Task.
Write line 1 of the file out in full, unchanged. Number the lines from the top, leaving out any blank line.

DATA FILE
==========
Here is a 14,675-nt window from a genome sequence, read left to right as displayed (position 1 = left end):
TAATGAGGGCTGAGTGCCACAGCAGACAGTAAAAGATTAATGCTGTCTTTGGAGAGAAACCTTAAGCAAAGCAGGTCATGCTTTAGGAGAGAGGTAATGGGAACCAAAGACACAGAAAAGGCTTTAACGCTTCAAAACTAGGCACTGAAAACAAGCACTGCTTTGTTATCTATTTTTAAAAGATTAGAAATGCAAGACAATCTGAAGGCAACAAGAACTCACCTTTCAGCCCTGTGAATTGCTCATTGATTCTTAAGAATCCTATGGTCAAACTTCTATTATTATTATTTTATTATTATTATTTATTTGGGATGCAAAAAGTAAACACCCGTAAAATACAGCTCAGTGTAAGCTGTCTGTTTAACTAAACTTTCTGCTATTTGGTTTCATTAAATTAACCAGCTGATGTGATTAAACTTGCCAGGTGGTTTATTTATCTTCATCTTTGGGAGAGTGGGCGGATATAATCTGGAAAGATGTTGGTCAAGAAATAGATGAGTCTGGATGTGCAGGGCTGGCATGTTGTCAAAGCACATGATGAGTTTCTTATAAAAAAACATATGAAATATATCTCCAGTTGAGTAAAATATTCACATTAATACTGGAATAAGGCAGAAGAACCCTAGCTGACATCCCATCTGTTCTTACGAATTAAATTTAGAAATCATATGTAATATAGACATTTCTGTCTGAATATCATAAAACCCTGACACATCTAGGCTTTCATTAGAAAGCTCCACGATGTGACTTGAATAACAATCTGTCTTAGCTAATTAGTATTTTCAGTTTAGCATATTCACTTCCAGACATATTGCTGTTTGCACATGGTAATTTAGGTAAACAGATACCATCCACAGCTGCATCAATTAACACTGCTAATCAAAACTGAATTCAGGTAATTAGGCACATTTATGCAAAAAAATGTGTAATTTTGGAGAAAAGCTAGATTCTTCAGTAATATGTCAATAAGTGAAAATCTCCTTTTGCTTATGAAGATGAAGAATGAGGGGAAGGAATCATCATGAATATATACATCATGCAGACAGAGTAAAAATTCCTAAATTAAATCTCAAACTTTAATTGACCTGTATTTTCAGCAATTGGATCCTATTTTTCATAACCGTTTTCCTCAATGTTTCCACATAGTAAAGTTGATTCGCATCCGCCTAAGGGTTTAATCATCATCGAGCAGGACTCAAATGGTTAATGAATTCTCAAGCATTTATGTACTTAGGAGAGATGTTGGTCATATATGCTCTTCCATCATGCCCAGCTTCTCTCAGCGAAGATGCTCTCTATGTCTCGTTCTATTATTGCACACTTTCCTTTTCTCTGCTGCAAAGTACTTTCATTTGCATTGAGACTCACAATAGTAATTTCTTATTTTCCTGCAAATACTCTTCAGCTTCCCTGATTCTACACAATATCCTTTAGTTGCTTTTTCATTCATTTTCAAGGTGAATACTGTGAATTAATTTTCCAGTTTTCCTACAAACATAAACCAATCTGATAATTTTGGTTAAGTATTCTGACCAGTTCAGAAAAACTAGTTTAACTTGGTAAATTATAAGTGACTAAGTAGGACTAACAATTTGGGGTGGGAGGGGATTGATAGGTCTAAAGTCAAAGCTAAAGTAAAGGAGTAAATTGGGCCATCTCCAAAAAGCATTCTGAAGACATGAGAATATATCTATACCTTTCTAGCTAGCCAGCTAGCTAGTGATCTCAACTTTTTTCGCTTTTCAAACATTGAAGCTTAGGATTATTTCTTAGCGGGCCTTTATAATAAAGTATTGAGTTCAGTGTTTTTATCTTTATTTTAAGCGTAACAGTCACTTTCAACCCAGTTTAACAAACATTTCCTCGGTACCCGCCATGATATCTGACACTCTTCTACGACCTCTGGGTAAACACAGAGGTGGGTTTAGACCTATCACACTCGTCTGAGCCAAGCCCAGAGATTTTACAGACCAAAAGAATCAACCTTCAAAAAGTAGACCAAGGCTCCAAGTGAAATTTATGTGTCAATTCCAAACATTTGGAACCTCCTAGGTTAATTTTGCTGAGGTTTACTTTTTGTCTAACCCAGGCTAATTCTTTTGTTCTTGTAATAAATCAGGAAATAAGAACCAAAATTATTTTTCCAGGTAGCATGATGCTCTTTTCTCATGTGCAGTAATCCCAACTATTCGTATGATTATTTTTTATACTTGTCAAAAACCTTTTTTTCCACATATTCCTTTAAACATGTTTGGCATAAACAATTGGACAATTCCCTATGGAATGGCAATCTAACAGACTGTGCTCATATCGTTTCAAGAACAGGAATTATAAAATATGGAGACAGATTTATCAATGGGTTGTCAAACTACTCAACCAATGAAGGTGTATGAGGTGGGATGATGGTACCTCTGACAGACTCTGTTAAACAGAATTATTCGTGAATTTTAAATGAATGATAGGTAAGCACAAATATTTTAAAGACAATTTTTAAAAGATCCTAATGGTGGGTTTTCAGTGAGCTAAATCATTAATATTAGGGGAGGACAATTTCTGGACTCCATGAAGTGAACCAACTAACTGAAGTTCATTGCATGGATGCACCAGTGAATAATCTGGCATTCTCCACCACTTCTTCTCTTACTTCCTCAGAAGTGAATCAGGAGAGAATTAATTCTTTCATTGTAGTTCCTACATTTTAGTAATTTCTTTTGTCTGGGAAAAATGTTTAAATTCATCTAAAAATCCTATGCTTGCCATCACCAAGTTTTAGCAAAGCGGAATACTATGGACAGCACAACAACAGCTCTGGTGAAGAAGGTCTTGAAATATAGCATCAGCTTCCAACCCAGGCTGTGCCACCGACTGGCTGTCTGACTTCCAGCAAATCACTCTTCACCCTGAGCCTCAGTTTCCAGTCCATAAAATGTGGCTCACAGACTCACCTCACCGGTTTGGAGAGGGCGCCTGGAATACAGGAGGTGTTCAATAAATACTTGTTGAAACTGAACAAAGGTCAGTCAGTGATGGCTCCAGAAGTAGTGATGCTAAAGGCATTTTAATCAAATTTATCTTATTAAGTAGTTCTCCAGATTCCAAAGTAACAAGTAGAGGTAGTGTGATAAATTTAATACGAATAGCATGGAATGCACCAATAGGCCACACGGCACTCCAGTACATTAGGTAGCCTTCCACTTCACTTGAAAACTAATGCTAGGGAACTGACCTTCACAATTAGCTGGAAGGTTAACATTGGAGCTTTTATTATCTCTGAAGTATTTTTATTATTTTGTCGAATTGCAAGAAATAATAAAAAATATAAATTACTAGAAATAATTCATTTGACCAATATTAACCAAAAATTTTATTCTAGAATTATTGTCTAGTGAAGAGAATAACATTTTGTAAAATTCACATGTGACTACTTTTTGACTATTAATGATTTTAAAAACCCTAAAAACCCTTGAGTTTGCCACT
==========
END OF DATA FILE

Here is a 14,675-nt window from a genome sequence, read left to right as displayed (position 1 = left end):